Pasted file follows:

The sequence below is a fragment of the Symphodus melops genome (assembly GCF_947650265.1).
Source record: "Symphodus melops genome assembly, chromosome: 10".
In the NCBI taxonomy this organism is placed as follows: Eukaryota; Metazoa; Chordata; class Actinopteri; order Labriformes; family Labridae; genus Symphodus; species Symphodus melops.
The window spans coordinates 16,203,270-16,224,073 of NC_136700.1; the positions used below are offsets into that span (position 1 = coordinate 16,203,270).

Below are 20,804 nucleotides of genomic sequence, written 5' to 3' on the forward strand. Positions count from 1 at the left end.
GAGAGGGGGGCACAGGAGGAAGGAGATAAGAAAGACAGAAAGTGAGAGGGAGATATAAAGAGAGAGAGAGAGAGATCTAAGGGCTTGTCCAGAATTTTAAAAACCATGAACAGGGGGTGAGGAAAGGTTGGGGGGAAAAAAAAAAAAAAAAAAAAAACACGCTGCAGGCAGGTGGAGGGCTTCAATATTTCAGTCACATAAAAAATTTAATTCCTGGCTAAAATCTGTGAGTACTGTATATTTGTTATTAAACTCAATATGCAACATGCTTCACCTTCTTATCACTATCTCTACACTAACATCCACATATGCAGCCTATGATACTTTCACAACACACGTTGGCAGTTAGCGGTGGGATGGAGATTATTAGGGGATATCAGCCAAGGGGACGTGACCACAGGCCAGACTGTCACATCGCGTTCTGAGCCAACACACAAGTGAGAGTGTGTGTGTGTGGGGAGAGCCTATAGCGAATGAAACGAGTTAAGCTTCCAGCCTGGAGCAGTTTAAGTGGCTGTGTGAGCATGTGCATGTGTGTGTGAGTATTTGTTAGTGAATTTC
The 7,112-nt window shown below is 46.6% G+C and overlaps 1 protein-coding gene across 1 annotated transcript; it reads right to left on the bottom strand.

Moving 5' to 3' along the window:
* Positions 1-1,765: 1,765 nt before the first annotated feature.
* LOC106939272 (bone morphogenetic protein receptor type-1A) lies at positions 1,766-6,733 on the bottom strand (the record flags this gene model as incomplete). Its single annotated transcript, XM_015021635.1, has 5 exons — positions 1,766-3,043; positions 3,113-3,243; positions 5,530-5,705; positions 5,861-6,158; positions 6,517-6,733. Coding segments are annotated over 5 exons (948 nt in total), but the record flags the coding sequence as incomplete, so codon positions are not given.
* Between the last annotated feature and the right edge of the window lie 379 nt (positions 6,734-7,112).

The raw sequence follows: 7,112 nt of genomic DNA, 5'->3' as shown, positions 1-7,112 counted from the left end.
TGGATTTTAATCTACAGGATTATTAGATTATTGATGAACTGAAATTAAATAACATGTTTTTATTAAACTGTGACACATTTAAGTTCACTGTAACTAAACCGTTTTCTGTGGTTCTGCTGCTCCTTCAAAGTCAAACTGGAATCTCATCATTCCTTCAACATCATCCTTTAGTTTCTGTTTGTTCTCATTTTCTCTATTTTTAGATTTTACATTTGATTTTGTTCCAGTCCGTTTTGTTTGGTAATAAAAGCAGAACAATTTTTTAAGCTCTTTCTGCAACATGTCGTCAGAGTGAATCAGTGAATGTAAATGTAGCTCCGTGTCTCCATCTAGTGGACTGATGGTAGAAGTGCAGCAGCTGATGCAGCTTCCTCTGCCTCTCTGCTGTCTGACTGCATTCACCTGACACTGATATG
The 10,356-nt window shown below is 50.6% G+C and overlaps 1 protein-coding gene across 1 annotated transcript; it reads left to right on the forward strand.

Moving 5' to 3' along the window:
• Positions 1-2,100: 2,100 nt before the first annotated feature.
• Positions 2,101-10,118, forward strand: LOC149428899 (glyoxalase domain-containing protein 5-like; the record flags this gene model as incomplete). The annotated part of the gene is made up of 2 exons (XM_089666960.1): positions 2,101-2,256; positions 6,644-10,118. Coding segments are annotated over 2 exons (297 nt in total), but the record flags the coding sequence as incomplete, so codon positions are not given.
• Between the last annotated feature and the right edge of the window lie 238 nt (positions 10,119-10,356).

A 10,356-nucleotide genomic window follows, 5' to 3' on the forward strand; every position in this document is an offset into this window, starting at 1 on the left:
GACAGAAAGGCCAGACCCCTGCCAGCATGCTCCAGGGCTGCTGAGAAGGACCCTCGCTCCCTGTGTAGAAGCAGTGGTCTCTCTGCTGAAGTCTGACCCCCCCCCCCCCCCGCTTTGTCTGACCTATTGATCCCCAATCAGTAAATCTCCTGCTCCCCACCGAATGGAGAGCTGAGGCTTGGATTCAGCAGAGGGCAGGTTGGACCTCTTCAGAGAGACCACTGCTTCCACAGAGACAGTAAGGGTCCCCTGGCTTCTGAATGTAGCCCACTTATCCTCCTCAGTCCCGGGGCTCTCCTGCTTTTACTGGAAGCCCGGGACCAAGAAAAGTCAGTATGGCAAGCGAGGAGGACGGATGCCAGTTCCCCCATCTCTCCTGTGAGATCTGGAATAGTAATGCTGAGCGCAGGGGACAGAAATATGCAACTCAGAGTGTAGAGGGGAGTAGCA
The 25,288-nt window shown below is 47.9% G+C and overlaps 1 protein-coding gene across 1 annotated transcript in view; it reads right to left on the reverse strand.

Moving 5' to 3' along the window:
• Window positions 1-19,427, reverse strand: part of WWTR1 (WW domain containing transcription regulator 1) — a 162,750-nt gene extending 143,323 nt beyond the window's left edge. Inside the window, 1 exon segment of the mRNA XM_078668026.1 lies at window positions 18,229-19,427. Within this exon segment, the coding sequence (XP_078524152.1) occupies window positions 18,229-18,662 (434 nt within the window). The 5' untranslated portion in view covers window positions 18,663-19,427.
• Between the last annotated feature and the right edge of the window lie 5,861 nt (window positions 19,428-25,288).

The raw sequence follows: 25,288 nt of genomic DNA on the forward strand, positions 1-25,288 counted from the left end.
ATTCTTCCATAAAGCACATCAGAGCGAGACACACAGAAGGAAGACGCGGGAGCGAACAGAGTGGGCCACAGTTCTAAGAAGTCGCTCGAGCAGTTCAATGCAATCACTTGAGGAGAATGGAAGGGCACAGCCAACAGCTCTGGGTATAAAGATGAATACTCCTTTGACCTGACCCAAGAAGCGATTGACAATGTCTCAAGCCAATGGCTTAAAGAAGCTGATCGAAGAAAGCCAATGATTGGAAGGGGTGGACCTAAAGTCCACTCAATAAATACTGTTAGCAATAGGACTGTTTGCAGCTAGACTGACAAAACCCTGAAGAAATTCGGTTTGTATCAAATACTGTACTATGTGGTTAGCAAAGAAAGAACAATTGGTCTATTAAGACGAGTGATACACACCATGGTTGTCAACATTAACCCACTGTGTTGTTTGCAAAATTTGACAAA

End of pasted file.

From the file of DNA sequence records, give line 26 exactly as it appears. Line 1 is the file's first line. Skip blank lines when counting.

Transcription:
ATTCTTCCATAAAGCACATCAGAGCGAGACACACAGAAGGAAGACGCGGGAGCGAACAGAGTGGGCCACAGTTCTAAGAAGTCGCTCGAGCAGTTCAATGCAATCACTTGAGGAGAATGGAAGGGCACAGCCAACAGCTCTGGGTATAAAGATGAATACTCCTTTGACCTGACCCAAGAAGCGATTGACAATGTCTCAAGCCAATGGCTTAAAGAAGCTGATCGAAGAAAGCCAATGATTGGAAGGGGTGGACCTAAAGTCCACTCAATAAATACTGTTAGCAATAGGACTGTTTGCAGCTAGACTGACAAAACCCTGAAGAAATTCGGTTTGTATCAAATACTGTACTATGTGGTTAGCAAAGAAAGAACAATTGGTCTATTAAGACGAGTGATACACACCATGGTTGTCAACATTAACCCACTGTGTTGTTTGCAAAATTTGACAAA